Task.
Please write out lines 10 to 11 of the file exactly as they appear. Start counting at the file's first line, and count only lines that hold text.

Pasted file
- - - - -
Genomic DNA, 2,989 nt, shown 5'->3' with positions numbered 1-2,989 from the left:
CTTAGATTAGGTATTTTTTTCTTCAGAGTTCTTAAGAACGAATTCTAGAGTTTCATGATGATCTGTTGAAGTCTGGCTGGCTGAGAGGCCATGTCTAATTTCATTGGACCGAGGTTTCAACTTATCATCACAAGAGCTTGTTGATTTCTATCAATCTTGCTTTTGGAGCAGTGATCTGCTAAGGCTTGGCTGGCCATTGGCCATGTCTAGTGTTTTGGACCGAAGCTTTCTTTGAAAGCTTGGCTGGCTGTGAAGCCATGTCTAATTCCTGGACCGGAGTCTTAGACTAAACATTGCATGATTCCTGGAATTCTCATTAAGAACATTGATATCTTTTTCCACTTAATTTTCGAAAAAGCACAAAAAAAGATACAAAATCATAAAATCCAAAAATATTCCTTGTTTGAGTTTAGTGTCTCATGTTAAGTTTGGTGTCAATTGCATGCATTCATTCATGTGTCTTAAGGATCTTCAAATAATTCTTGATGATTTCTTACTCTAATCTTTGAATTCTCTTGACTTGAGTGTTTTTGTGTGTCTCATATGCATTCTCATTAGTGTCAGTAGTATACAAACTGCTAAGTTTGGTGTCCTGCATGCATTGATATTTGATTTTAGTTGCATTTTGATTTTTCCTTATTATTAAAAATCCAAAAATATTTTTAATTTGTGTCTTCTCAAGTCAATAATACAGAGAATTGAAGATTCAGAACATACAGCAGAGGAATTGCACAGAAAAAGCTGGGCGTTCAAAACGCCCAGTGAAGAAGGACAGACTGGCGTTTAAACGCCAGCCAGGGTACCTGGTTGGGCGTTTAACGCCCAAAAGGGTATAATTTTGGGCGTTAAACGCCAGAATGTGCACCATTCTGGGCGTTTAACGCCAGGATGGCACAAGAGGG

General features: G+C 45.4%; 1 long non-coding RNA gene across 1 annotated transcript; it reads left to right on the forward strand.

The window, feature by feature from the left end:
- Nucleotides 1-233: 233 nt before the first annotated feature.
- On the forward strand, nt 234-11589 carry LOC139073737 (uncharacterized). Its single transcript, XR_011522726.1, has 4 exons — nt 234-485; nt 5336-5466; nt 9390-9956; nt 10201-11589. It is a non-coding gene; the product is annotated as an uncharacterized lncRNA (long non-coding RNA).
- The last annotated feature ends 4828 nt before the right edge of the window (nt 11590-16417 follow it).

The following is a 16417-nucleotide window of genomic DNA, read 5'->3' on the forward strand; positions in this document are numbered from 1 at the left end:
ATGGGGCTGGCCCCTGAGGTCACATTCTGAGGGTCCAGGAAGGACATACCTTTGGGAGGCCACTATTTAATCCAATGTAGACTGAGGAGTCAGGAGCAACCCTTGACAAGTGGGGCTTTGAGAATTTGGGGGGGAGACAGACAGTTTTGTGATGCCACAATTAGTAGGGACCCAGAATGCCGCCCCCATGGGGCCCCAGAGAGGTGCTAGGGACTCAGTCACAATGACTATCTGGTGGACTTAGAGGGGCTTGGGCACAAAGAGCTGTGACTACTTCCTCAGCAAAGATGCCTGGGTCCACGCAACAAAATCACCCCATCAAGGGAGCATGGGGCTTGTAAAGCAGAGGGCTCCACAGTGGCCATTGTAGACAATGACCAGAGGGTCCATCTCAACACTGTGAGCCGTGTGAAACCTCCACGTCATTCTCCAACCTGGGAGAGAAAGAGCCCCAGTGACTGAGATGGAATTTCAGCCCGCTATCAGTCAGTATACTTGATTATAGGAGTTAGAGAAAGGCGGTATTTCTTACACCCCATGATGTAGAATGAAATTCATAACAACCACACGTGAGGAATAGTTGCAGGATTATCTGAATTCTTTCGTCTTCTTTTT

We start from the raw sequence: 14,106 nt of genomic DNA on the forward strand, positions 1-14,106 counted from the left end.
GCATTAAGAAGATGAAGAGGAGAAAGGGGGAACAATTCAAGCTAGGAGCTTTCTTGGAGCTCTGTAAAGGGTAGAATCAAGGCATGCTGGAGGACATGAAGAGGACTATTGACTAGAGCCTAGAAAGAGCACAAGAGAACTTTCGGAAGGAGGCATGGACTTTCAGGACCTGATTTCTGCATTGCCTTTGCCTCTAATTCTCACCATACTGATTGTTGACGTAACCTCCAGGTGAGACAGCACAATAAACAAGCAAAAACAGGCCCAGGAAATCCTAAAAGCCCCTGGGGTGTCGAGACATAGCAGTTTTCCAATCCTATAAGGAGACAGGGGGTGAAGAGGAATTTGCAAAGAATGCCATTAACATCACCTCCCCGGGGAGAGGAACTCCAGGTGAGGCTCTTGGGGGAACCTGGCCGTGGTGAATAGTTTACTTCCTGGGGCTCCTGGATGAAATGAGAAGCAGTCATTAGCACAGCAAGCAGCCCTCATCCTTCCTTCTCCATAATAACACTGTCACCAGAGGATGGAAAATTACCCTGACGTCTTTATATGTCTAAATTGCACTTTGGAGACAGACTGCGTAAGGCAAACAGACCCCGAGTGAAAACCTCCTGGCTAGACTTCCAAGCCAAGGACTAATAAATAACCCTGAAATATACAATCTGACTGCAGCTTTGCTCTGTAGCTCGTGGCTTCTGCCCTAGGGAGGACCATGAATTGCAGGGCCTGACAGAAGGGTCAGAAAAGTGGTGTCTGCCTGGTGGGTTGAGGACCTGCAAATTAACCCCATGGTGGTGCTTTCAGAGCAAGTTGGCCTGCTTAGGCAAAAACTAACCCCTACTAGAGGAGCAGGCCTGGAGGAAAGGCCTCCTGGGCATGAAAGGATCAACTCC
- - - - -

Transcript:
We start from the raw sequence: 14,106 nt of genomic DNA on the forward strand, positions 1-14,106 counted from the left end.
GCATTAAGAAGATGAAGAGGAGAAAGGGGGAACAATTCAAGCTAGGAGCTTTCTTGGAGCTCTGTAAAGGGTAGAATCAAGGCATGCTGGAGGACATGAAGAGGACTATTGACTAGAGCCTAGAAAGAGCACAAGAGAACTTTCGGAAGGAGGCATGGACTTTCAGGACCTGATTTCTGCATTGCCTTTGCCTCTAATTCTCACCATACTGATTGTTGACGTAACCTCCAGGTGAGACAGCACAATAAACAAGCAAAAACAGGCCCAGGAAATCCTAAAAGCCCCTGGGGTGTCGAGACATAGCAGTTTTCCAATCCTATAAGGAGACAGGGGGTGAAGAGGAATTTGCAAAGAATGCCATTAACATCACCTCCCCGGGGAGAGGAACTCCAGGTGAGGCTCTTGGGGGAACCTGGCCGTGGTGAATAGTTTACTTCCTGGGGCTCCTGGATGAAATGAGAAGCAGTCATTAGCACAGCAAGCAGCCCTCATCCTTCCTTCTCCATAATAACACTGTCACCAGAGGATGGAAAATTACCCTGACGTCTTTATATGTCTAAATTGCACTTTGGAGACAGACTGCGTAAGGCAAACAGACCCCGAGTGAAAACCTCCTGGCTAGACTTCCAAGCCAAGGACTAATAAATAACCCTGAAATATACAATCTGACTGCAGCTTTGCTCTGTAGCTCGTGGCTTCTGCCCTAGGGAGGACCATGAATTGCAGGGCCTGACAGAAGGGTCAGAAAAGTGGTGTCTGCCTGGTGGGTTGAGGACCTGCAAATTAACCCCATGGTGGTGCTTTCAGAGCAAGTTGGCCTGCTTAGGCAAAAACTAACCCCTACTAGAGGAGCAGGCCTGGAGGAAAGGCCTCCTGGGCATGAAAGGATCAACTCC